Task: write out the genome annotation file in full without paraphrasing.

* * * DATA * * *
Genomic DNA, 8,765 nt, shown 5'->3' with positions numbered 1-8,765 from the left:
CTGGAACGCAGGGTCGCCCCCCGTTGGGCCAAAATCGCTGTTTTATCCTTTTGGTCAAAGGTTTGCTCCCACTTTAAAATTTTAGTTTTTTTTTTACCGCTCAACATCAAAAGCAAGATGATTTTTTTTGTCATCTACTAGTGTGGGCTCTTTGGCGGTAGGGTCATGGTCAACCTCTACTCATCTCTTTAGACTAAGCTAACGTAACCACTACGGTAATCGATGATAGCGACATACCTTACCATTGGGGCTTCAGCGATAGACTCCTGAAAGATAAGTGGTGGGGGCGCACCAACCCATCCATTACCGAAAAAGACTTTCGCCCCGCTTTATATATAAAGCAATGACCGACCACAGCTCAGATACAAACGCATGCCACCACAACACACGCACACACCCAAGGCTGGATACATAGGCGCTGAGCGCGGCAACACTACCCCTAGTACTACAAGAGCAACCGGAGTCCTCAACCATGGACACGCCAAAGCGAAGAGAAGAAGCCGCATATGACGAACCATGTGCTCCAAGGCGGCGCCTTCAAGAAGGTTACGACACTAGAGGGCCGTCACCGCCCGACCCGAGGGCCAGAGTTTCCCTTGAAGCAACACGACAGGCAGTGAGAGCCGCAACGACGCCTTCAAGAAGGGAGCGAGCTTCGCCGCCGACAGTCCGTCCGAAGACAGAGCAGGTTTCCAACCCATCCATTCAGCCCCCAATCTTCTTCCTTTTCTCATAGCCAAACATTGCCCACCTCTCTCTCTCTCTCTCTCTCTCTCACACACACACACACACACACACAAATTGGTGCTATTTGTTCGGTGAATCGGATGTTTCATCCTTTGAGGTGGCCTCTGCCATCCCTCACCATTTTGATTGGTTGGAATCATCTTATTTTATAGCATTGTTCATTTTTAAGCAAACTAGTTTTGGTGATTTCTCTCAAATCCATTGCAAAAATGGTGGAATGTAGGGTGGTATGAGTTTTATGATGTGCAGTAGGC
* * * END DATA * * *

Genomic DNA, 8,765 nt, shown 5'->3' with positions numbered 1-8,765 from the left:
CTGGAACGCAGGGTCGCCCCCCGTTGGGCCAAAATCGCTGTTTTATCCTTTTGGTCAAAGGTTTGCTCCCACTTTAAAATTTTAGTTTTTTTTTTACCGCTCAACATCAAAAGCAAGATGATTTTTTTTGTCATCTACTAGTGTGGGCTCTTTGGCGGTAGGGTCATGGTCAACCTCTACTCATCTCTTTAGACTAAGCTAACGTAACCACTACGGTAATCGATGATAGCGACATACCTTACCATTGGGGCTTCAGCGATAGACTCCTGAAAGATAAGTGGTGGGGGCGCACCAACCCATCCATTACCGAAAAAGACTTTCGCCCCGCTTTATATATAAAGCAATGACCGACCACAGCTCAGATACAAACGCATGCCACCACAACACACGCACACACCCAAGGCTGGATACATAGGCGCTGAGCGCGGCAACACTACCCCTAGTACTACAAGAGCAACCGGAGTCCTCAACCATGGACACGCCAAAGCGAAGAGAAGAAGCCGCATATGACGAACCATGTGCTCCAAGGCGGCGCCTTCAAGAAGGTTACGACACTAGAGGGCCGTCACCGCCCGACCCGAGGGCCAGAGTTTCCCTTGAAGCAACACGACAGGCAGTGAGAGCCGCAACGACGCCTTCAAGAAGGGAGCGAGCTTCGCCGCCGACAGTCCGTCCGAAGACAGAGCAGGTTTCCAACCCATCCATTCAGCCCCCAATCTTCTTCCTTTTCTCATAGCCAAACATTGCCCACCTCTCTCTCTCTCTCTCTCTCTCTCACACACACACACACACACACACAAATTGGTGCTATTTGTTCGGTGAATCGGATGTTTCATCCTTTGAGGTGGCCTCTGCCATCCCTCACCATTTTGATTGGTTGGAATCATCTTATTTTATAGCATTGTTCATTTTTAAGCAAACTAGTTTTGGTGATTTCTCTCAAATCCATTGCAAAAATGGTGGAATGTAGGGTGGTATGAGTTTTATGATGTGCAGTAGGC